COS 97-8
Forest soil metagenomes demonstrate chronic soil warming induces changes in microbial functional potential

Thursday, August 13, 2015: 10:30 AM
303, Baltimore Convention Center
Grace Pold, Graduate Program in Organismic and Evolutionary Biology, University of Massachusetts, Amherst, Amherst, MA
Jeff Blanchard, University of Massachusetts, Amherst
Serita D. Frey, Department of Natural Resources and the Environment, University of New Hampshire, Durham, NH
Jerry M. Melillo, The Ecosystems Center, Marine Biological Laboratory, Woods Hole, MA
Linda T.A. van Diepen, Department of Natural Resources and the Environment, University of New Hampshire, Durham, NH
Kristen M. DeAngelis, Microbiology, University of Massachusetts, Amherst, Amherst, MA

An immediate response to chronically elevatedsoil temperatures is accelerated rates of carbon and nitrogen cycling. These processes are driven by microbial activity, and are known to be sensitive to the composition and functional diversity of the microorganisms present. We have found relatively subtle changes in the bacterial community in response to warming, indicating that changes in the relative abundance of key functional pathways may be responsible for observed changes in function. Here we generated 48 metagenomes from three long-term warming experiments to explore the effect of long-term warming on the genetic capacity and diversity of organisms present in soil. Reads were annotated using the Joint Genome Institute's IMG annotation pipeline, as well as Diamond against the CAZy database. We used DESeq to identify genes which differed significantly between heated and control plot soils, and then examined the complete pathways these genes are associated with using metabolic network analysis.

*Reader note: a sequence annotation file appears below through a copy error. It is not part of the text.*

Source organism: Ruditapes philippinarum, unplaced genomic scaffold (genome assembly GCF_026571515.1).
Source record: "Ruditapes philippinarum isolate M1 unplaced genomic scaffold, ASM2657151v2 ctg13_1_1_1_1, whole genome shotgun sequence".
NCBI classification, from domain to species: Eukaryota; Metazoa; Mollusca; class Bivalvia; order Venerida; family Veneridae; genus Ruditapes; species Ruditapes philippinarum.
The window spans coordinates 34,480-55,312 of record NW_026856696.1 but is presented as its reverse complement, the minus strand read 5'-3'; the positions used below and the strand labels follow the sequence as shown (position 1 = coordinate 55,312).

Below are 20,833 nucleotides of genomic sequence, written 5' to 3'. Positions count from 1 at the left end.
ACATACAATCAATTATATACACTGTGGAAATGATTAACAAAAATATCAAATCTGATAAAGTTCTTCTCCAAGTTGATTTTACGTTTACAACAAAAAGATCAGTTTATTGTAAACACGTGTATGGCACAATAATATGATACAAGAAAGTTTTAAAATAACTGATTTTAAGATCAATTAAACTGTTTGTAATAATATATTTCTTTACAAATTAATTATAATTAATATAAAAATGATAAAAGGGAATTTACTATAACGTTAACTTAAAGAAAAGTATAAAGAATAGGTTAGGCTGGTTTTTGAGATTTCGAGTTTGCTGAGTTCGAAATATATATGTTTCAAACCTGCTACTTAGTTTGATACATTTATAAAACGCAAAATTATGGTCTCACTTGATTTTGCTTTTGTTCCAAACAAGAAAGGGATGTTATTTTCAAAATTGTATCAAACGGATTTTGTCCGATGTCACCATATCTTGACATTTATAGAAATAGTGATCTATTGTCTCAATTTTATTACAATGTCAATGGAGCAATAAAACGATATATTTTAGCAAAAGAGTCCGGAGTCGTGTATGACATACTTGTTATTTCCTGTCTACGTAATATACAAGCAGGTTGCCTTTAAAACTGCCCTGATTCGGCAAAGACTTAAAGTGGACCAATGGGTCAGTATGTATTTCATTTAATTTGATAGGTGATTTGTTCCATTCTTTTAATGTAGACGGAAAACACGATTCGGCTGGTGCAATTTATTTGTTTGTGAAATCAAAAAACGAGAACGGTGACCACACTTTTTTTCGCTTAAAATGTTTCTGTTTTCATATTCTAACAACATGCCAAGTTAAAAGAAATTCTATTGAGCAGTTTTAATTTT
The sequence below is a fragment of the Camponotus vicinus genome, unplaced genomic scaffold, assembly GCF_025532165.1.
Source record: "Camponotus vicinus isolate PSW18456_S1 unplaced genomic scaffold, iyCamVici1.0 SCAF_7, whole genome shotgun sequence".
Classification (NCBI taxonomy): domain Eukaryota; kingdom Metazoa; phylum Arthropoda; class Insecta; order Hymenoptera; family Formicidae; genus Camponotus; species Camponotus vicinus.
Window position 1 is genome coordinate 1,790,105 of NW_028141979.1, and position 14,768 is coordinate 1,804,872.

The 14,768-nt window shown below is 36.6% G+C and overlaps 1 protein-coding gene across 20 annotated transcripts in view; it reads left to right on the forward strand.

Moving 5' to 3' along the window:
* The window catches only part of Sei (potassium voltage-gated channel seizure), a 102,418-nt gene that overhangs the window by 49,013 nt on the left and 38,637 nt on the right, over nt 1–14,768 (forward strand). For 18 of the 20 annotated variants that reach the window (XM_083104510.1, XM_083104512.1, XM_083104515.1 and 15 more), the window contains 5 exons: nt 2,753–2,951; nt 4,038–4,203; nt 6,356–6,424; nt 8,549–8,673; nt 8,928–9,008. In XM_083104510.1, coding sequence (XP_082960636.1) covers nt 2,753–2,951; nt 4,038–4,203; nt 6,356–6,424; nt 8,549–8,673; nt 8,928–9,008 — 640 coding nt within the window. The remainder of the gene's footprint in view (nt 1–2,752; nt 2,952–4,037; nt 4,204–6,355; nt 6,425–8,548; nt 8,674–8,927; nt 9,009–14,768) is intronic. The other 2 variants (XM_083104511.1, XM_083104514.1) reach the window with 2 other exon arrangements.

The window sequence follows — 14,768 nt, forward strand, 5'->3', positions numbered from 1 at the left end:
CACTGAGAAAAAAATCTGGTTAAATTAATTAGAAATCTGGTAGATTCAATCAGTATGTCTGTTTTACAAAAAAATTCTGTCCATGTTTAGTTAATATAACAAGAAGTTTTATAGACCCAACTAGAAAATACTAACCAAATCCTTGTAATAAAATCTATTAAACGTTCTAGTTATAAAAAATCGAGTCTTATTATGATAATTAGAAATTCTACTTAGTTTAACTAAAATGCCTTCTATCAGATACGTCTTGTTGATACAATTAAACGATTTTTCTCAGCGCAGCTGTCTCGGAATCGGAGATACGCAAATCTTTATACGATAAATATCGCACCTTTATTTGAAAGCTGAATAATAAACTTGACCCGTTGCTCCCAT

Bacteria accounted for 99% of the protein-coding reads, with Acidobacteria, Actinobacteria, and Alphaproteobacteria dominating the community. Warming treatment had a small but significant impact on both community structure and potential function. Genes identified as significantly enriched in heated mineral soil based on DESeq included peptidoglycan hydrolase and N-acetylglucosaminyl deacetylase, while those depleted by warming included phage-related genes and transposases. Fewer genes were affected by warming in the organic horizon, possibly as a consequence of greater within-treatment heterogeneity there. A separate analysis of complete metabolic pathways affected by warming treatment confirmed many of these results, and also identified typically-eukaryotic pathways such as N-glycan biosynthesis as underrepresented in heated plot metagenomes. Warming also affected the taxonomic affiliation of reads associated with the degradation of key biopolymers. This exploratory approach to identifying genes demonstrated that while some changes in the relative abundance of genes can be predicted by altered ecosystem function, others, such as horizontal gene transfer, cannot.